Community Spotlight: Adama and Jan Muench
Adama Muench is Welsh and Nigerian. She started running 8 years ago when she signed up for a triathlon and moved to NYC from London to work for a private equity firm. Adama met her husband Jan running through the sexy streets of the Lower East Side. She now works for their company full-time. Adama runs to keep up with her husband.
Jan Muench grew up running around a little village in the South of Germany. He then ran to Brooklyn via Switzerland and London. By day, he works for a bank. In fact, he runs to and from midtown every day.
Where did the idea for Runaway come from? What was your source of inspiration?
We met running in New York City. Like most people in this city, we ran away from somewhere else and found ourselves surrounded by a growing community of runners to which we wanted to contribute after a lifetime of running on our own. We couldn’t quite zoom in on a single venture as we realized that running connects to all dimensions of urban life and culture (from people to food to art to the city at large). The idea for an independent magazine was initially born more as a lab to explore these connections but became our sole focus when we began to see how it could really guide runners to the ‘soul of the city,’ not only in New York City, but in cities around the world, too.
What has been the most exciting part of developing Runaway?
Definitely the people we met and the people we worked with! There are so many inspiring stories… we may soon have to think about a book. We got to build our own little business with people from this city and around the world and finally holding the result in our hands was definitely a highlight.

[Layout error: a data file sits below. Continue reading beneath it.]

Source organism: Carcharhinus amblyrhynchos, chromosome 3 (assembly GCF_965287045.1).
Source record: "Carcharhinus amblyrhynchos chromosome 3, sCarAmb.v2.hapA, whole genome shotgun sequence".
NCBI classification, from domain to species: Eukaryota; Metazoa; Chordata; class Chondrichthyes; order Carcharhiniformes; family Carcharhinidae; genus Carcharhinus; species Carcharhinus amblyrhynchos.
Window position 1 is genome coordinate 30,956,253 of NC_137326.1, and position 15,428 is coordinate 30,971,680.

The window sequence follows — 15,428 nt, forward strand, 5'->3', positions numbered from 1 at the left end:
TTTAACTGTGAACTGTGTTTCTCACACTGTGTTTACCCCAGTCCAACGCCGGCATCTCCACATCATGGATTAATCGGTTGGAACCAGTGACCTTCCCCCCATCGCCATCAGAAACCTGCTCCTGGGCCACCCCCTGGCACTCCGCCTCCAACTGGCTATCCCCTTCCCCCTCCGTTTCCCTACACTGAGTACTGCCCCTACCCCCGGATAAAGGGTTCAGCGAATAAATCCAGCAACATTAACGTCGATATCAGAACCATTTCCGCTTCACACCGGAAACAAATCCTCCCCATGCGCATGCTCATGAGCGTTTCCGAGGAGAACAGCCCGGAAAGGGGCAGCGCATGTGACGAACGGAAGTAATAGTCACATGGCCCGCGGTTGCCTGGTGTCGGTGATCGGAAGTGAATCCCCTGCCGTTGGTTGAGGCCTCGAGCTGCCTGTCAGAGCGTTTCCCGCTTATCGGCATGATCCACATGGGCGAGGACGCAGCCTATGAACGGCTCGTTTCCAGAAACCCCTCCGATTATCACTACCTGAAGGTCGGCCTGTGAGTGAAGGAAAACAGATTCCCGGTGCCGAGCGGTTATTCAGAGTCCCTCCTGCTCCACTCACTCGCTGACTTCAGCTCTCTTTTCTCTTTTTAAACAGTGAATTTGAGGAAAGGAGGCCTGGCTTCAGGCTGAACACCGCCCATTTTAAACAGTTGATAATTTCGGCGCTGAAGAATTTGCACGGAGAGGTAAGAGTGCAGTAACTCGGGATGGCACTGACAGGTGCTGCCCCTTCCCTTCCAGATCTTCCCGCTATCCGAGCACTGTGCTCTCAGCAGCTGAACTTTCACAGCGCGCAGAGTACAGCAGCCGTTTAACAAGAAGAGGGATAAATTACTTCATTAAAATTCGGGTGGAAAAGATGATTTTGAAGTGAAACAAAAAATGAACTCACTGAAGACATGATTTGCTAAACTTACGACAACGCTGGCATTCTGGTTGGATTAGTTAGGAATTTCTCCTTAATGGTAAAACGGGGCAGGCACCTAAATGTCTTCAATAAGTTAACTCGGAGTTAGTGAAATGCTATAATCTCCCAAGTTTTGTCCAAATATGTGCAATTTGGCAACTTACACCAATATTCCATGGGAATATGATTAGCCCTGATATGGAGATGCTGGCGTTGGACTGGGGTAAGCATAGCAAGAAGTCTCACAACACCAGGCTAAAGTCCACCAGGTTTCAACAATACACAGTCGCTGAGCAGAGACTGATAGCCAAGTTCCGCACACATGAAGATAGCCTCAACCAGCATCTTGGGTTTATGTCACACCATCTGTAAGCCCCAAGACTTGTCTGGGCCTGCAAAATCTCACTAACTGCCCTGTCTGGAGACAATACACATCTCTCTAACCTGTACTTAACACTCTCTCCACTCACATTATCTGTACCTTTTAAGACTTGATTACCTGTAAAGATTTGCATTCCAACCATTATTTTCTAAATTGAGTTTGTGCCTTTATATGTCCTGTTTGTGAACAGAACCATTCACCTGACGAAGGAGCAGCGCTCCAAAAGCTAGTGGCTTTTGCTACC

How do you envision building Runaway and innovating in the ever evolving city-running scene? We don’t have a set strategy or a business plan. It’s somewhere between a creative process and going on a long run. You have to get out there and see where the road takes you. Because these roads keep changing, and so many people run to so many different places, running culture will continue to evolve.
What’s your favorite aspects about city running, and particularly the running scene in Brooklyn?
Brooklyn is endless. Its life is born in its streets and the best way to explore it is on foot. Running from the Brooklyn Bridge to Coney Island is like running around the world. Every mile can take you somewhere exciting, to a very different place and even time. This city is full of dreams and promise and after thousands of miles in the streets of this borough, they have lost none of their draw.
Any insight about the features in the next issue? Suggestions are more than welcome! We haven’t decided on a city yet. Given the season, we are thinking West Coast. In the meantime, we have also been working with Nike on a publication revolving around running through the five boroughs (which will be launched before the end of the month). It’s called Twenty Six Miles but, similar to Runaway, its focus is on people, stories and places way beyond the finish line in Central Park.